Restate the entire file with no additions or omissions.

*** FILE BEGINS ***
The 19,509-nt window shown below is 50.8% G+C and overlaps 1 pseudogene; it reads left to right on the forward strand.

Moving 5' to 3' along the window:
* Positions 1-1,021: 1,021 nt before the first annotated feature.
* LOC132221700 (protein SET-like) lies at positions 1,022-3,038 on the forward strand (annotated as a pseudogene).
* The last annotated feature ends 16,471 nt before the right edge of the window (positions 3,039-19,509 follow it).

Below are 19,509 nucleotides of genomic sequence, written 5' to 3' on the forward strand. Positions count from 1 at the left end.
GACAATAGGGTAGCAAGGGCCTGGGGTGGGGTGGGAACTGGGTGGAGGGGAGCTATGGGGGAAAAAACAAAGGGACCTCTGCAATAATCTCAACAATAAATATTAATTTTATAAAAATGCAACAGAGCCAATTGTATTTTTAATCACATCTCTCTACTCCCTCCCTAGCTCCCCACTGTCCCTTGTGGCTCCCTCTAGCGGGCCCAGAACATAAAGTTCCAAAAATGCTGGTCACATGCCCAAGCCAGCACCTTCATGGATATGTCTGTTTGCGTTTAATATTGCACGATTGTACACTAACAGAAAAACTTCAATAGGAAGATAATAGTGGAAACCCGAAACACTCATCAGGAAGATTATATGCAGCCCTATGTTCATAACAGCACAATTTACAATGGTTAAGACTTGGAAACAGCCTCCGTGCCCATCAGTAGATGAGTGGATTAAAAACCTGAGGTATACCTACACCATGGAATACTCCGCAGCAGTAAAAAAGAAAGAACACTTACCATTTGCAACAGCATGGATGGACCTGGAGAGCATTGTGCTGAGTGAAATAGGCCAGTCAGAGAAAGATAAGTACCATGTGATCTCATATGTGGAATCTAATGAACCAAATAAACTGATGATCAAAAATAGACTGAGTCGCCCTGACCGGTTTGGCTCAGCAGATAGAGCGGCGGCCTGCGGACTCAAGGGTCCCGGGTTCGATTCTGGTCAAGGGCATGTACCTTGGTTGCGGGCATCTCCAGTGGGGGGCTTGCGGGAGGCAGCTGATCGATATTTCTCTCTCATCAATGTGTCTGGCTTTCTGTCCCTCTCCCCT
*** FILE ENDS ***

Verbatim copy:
The 19,509-nt window shown below is 50.8% G+C and overlaps 1 pseudogene; it reads left to right on the forward strand.

Moving 5' to 3' along the window:
* Positions 1-1,021: 1,021 nt before the first annotated feature.
* LOC132221700 (protein SET-like) lies at positions 1,022-3,038 on the forward strand (annotated as a pseudogene).
* The last annotated feature ends 16,471 nt before the right edge of the window (positions 3,039-19,509 follow it).

Below are 19,509 nucleotides of genomic sequence, written 5' to 3' on the forward strand. Positions count from 1 at the left end.
GACAATAGGGTAGCAAGGGCCTGGGGTGGGGTGGGAACTGGGTGGAGGGGAGCTATGGGGGAAAAAACAAAGGGACCTCTGCAATAATCTCAACAATAAATATTAATTTTATAAAAATGCAACAGAGCCAATTGTATTTTTAATCACATCTCTCTACTCCCTCCCTAGCTCCCCACTGTCCCTTGTGGCTCCCTCTAGCGGGCCCAGAACATAAAGTTCCAAAAATGCTGGTCACATGCCCAAGCCAGCACCTTCATGGATATGTCTGTTTGCGTTTAATATTGCACGATTGTACACTAACAGAAAAACTTCAATAGGAAGATAATAGTGGAAACCCGAAACACTCATCAGGAAGATTATATGCAGCCCTATGTTCATAACAGCACAATTTACAATGGTTAAGACTTGGAAACAGCCTCCGTGCCCATCAGTAGATGAGTGGATTAAAAACCTGAGGTATACCTACACCATGGAATACTCCGCAGCAGTAAAAAAGAAAGAACACTTACCATTTGCAACAGCATGGATGGACCTGGAGAGCATTGTGCTGAGTGAAATAGGCCAGTCAGAGAAAGATAAGTACCATGTGATCTCATATGTGGAATCTAATGAACCAAATAAACTGATGATCAAAAATAGACTGAGTCGCCCTGACCGGTTTGGCTCAGCAGATAGAGCGGCGGCCTGCGGACTCAAGGGTCCCGGGTTCGATTCTGGTCAAGGGCATGTACCTTGGTTGCGGGCATCTCCAGTGGGGGGCTTGCGGGAGGCAGCTGATCGATATTTCTCTCTCATCAATGTGTCTGGCTTTCTGTCCCTCTCCCCT